13 RAJPUTANA Rifles moved into a position to dominate the line from the northern bank effectively and 13 GUARDS took up position behind 1 MARATHA LI roadblocks on the road Jamalpur-Mymensingh. Once the blocks were in position, Brig Kler sent a letter to Lieutenant Colonel Ahmed Sultan, Commander Jamalpur Fortress asking him to surrender to avoid the inevitable bloodshed. He spoke from his position of superior strength and assured artillery and air support.

In response the Pak commander was very arrogant and replied: Let me see you with a sten in your hand next time instead of the pen you seem to have such mastery over, Now get on and fight.

His arrogance would cost 31 Baluch heavy casualties.

The MARATHA LI roadblock came under intense artillery shelling on 10 Dec and at midnight, the Pakistani forces at Jamalpur tried to break through the roadblock positions towards Tangail.

An intense battle ensued, in which 31 Baluch together with the Rangers grouped with it and other irregulars faced the might of the Jangi Paltan. By dawn approximately 60 Pak soldiers came forward to surrender, over 234 enemy were killed and 20 injured. When the battalion moved forward to secure Jamalpur and the assault was being reinforced by 13 GUARDS and 6 SIKH LI (additional resource placed under command 95 Infantry Brigade), a Pak wireless message was received:

Hello, any Indian Station. This is a Pakistani Station;

I want to surrender.

Lieutenant Iftikar of 31 Baluch came out to surrender with a white flag. On 11 Dec at about 0630h, Brig Kler and the Commanding Officer 1 MARATHA LI drove into Jamalpur in the captured jeep of Commanding Officer 31 Baluch (he had fled, the previous night). Three more officers, ten junior commissioned officers and 372 OR now surrendered and, a large quantity of arms and ammunition were also captured.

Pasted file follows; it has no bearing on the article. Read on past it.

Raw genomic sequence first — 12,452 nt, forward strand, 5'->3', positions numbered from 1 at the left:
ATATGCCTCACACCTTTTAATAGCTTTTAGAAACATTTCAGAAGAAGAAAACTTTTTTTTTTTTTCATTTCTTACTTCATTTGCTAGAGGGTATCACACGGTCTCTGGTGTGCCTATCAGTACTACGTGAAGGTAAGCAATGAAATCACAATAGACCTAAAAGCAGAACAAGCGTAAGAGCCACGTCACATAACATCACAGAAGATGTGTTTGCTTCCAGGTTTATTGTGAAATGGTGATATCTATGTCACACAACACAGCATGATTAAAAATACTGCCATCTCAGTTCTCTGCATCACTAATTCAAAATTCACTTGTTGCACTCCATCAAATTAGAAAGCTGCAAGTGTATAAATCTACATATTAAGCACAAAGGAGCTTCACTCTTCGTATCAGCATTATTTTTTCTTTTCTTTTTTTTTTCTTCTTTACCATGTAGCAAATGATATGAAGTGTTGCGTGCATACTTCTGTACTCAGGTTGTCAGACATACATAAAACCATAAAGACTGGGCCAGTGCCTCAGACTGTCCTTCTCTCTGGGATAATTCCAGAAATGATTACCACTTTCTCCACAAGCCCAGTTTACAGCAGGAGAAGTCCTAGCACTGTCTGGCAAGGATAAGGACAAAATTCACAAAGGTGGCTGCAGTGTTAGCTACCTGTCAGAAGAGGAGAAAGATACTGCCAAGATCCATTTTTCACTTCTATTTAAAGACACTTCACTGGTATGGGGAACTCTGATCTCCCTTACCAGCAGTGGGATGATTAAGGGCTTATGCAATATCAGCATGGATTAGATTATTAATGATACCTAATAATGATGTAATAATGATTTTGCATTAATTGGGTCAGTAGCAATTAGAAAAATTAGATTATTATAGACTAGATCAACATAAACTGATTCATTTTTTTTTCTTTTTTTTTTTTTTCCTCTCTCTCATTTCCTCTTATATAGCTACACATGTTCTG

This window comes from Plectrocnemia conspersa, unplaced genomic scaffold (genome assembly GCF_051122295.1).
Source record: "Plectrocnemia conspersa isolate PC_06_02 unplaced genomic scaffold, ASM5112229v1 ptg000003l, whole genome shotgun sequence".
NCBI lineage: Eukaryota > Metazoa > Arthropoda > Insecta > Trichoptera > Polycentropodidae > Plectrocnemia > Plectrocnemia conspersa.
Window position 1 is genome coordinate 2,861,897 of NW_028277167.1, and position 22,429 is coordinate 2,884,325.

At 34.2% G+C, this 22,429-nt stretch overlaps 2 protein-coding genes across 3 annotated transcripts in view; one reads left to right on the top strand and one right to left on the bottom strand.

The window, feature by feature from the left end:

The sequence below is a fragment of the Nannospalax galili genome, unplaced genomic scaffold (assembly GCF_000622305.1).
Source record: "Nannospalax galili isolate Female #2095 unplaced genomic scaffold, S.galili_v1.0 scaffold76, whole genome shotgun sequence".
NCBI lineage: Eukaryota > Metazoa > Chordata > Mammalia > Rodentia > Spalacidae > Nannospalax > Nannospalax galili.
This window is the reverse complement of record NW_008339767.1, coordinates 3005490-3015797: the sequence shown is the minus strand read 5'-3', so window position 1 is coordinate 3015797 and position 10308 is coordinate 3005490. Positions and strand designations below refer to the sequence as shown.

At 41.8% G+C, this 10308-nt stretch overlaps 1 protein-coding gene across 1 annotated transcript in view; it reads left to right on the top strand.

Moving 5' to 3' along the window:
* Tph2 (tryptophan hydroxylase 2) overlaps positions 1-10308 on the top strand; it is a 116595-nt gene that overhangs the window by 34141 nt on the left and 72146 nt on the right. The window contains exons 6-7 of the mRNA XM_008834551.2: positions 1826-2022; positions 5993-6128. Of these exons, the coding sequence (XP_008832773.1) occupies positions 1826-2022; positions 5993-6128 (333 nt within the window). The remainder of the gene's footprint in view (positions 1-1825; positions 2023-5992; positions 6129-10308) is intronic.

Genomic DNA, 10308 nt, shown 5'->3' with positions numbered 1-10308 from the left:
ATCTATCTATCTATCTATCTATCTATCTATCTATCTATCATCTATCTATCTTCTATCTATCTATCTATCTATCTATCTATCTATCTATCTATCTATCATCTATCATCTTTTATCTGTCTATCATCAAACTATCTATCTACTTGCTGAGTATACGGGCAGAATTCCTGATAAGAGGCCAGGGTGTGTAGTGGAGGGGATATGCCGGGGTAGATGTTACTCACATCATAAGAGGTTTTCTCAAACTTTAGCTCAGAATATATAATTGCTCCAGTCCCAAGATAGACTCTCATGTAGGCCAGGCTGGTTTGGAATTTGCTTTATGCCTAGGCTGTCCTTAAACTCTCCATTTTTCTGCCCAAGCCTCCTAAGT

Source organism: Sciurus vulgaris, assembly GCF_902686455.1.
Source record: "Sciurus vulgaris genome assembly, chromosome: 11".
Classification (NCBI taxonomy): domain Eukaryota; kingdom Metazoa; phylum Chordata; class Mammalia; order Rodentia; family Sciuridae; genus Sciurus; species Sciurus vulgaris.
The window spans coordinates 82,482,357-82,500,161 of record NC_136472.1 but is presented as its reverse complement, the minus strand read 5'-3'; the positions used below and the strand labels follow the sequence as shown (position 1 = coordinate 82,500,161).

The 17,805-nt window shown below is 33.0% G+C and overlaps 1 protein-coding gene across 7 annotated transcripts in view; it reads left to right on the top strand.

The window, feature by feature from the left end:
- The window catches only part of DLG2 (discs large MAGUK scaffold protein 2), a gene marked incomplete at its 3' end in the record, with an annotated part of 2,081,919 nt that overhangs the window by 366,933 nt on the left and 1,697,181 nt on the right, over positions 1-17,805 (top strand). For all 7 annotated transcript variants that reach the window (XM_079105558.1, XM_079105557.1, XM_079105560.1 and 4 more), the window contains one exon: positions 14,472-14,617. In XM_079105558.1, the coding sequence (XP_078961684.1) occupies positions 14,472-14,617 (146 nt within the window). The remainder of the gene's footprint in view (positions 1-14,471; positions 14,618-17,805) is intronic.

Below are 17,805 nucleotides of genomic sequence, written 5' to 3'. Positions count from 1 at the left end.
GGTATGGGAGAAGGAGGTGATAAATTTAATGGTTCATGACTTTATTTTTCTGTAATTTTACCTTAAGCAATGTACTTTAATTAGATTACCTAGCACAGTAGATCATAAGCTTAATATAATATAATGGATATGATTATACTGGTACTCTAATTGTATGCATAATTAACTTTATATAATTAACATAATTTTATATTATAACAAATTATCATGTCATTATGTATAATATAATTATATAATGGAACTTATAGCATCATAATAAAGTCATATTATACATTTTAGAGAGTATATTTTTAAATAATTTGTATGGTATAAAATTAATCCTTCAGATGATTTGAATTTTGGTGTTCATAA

At the tactical level, HardevKler was a cut above the rest. His masterful handling of the battle of Jamalpur is the stuff that legends are made off. A combination of the brilliance of Sagat and the tactical acumen of HardevKler, helped India snatch a victory in a time frame that few would have thought possible at the commencement of the war- Major General Dhruv C Katoch, former Director at Centre for Land Warfare Studies.

The battle of Jamalpur was very fierce with 1 MARATHA LI and 13 GUARDS fighting a brilliant tactical battle that involved laying multiple ambushes. Air strikes by Hunter aircrafts of the Indian Airforce softened the surprisingly resilient garrison.

During this operation and the onwards march to Dacca, 1 MARATHA LI lost 13 OR and was awarded Five Vir Chakras, two Sena Medals and two Mentioned in Despatches. Brigadier HS Kler was awarded the MahaVir Chakra.

The F-J Sector Brigadier Sant Singh, Commander FJ Sector, marched to Mymensingh with 6th Battalion, the BIHAR Regiment, 93 BSF Battalion and supported by Mukti Bahini fighters crossed the IB and captured Mymensingh after some delaying actions by retreating Pakistani troops in the area by 11 Dec. “Time was of essence and the fall of Mymensingh was among the decisive points of the war in the east,” said, Brig Sant Singh, who was decorated with the MahaVir Chakra, his second, he won his first during the 1965 war while Commanding 5th Battalion, the SIKH Light Infantry Regiment in the ferocious battle of the ‘OP Hill’.

With Jamalpur and Mymensingh captured, a paradrop was then planned by 2 PARA on 11 Dec aimed to capture the Poongli Bridge on road Jamalpur-Tangail-Dacca intact; it was crucial for the progress of operations further.

All the participating units of 95 Infantry Brigade were awarded the Battle Honour: Jamalpur.